Chemistry Explained: Silica

Document ID

Document ID TE13003

Published Date

Published Date 05/25/2022
Chemistry Explained: Silica
Explanation of the reactions and methods for the parameter Silica.


Silicon is the second most abundant element in nature. Accordingly, it is not surprising that most waters contain compounds of silicon, usually as silica (SiO2) or silicates (SiO4– and SiO3 2–). Silica concentration in water is commonly less than 30 mg/L, although concentrations greater than 100 mg/L are not unusual; concentrations exceeding 1000 mg/L are possible in brines and brackish water.

Silica and silicates are added to water for a number of uses, such as water conditioners, detergents, and corrosion inhibitors. However, silica in water can cause significant problems for industries, primarily in boiler and turbine applications. High pressures and high temperatures cause silica deposits on tubes of boilers and heat exchangers. These glassy deposits lower the efficiency of heat transfer and lead to premature failure. Silica deposits on steam turbine blades decrease efficiency and necessitate costly downtime for cleaning. Silica levels must be kept below 0.005 mg/L in very high-pressure applications.

Measuring silica in water is useful when efficiency of demineralizers is monitored. Testing for silica (one of the first impurities detected when the exchange capacity of a demineralizer is exhausted) provides a sensitive check of demineralizer performance.

Analytical procedures for silica include the Silicomolybdate Method for high range measurement and the Heteropoly Blue Method for low range measurement. The Heteropoly Blue method is an extension of the Silicomolybdate method to increase sensitivity.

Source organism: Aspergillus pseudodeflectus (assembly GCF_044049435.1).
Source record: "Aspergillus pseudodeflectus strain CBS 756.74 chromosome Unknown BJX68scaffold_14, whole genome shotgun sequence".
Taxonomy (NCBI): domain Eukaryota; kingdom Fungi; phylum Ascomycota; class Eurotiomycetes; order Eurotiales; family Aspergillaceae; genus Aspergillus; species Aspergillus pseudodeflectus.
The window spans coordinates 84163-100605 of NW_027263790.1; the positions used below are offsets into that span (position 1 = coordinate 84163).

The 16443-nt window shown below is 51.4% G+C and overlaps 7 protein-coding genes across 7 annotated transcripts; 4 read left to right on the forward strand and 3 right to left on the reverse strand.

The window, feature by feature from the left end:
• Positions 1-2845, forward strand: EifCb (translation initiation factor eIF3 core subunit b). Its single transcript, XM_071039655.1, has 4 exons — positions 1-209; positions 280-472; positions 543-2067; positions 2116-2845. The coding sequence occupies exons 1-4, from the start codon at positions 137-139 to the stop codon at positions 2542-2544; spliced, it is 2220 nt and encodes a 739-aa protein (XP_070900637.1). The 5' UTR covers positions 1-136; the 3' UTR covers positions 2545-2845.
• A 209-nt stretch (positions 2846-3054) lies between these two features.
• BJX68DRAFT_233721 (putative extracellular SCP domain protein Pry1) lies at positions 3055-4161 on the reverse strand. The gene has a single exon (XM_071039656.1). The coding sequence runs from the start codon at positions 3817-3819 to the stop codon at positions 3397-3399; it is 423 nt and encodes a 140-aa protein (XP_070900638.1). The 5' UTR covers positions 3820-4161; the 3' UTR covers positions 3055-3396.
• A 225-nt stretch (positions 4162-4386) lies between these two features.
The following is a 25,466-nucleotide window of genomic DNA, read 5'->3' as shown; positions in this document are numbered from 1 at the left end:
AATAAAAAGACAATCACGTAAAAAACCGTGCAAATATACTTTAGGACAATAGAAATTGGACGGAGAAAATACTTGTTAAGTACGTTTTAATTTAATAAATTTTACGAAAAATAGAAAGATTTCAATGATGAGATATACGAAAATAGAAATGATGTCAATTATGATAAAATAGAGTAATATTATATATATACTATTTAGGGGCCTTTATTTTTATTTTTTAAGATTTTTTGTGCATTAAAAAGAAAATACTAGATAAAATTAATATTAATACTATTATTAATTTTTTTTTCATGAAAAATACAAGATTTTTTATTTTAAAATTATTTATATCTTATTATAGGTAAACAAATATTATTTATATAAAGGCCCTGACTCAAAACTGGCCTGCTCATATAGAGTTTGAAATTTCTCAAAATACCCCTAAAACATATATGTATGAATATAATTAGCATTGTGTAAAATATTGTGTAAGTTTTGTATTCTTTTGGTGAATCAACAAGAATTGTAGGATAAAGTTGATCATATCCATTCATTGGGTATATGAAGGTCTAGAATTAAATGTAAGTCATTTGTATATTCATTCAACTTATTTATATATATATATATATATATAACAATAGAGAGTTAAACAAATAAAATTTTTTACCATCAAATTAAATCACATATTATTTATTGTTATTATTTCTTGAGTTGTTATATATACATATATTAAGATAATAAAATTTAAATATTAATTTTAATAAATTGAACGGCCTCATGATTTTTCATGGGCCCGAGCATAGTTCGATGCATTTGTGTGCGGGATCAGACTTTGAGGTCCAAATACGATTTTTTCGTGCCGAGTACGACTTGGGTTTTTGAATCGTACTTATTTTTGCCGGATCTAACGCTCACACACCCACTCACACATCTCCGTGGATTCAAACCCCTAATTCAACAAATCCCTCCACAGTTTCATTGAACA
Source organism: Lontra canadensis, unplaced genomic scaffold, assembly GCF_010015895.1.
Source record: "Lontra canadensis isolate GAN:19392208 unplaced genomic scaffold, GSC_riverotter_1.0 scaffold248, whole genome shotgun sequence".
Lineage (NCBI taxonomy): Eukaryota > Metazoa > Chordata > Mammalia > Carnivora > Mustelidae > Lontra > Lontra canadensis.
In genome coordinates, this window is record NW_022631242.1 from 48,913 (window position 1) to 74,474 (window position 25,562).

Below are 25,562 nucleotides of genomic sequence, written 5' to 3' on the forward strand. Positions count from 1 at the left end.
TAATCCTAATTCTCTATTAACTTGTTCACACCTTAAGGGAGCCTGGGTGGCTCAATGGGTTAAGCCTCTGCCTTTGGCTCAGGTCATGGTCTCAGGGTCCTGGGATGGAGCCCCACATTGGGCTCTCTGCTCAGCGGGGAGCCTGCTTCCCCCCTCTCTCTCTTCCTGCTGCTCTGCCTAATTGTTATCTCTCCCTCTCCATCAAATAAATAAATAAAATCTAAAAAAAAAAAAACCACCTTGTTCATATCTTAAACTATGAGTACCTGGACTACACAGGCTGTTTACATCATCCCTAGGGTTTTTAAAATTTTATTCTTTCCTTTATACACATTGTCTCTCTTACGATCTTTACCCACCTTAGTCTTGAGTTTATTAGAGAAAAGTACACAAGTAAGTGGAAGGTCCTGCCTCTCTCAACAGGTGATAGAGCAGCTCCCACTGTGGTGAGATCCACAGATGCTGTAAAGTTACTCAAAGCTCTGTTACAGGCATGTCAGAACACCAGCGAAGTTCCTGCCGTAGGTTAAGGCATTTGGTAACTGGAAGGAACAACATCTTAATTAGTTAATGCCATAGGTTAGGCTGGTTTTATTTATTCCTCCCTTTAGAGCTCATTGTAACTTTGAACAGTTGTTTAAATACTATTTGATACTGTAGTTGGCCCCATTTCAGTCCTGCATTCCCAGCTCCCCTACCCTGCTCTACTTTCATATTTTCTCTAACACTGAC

Chemical Reactions:

High and low ranges

The Silicomolybdate Method involves the reaction of molybdate ion with silica and phosphate under acid conditions to form a yellow color. Citric acid is added to destroy the phosphomolybdic acid complex (the yellow color formed due to phosphate), but not the silicomolybdic acid complex. For large amounts of silica, the remaining yellow color is intense enough to be read directly. For low concentrations, an amino-naphthol sulfonic acid reducing agent is used to convert the faint yellow color to a dark heteropoly blue species. The color formed is directly proportional to the amount of silica present in the original sample; a colorimetric measurement of this intensity provides an accurate means of determining the silica concentration. Some forms of silica (usually polymeric) will not react with ammonium molybdate and must be digested with sodium bicarbonate to be converted to a reactive form.

Silicic acid reacts with water and hydrates as follows:

H2SiO3 + 3H2O → H8SiO6

This hydrated silicic acid reacts with molybdate in the presence of acids to form silicomolybdic acid.

H8SiO6 + 12(NH4)2MoO4 + 12H2SO4 → H8[Si(Mo2O7)6] + 12(NH4)2SO4 + 12H2O

This silicomolybdic acid is then reduced to a blue color (heteropoly species) by an amino naphtholsulfonic acid for low concentrations.

This information is from the document Silica for Water and Seawater

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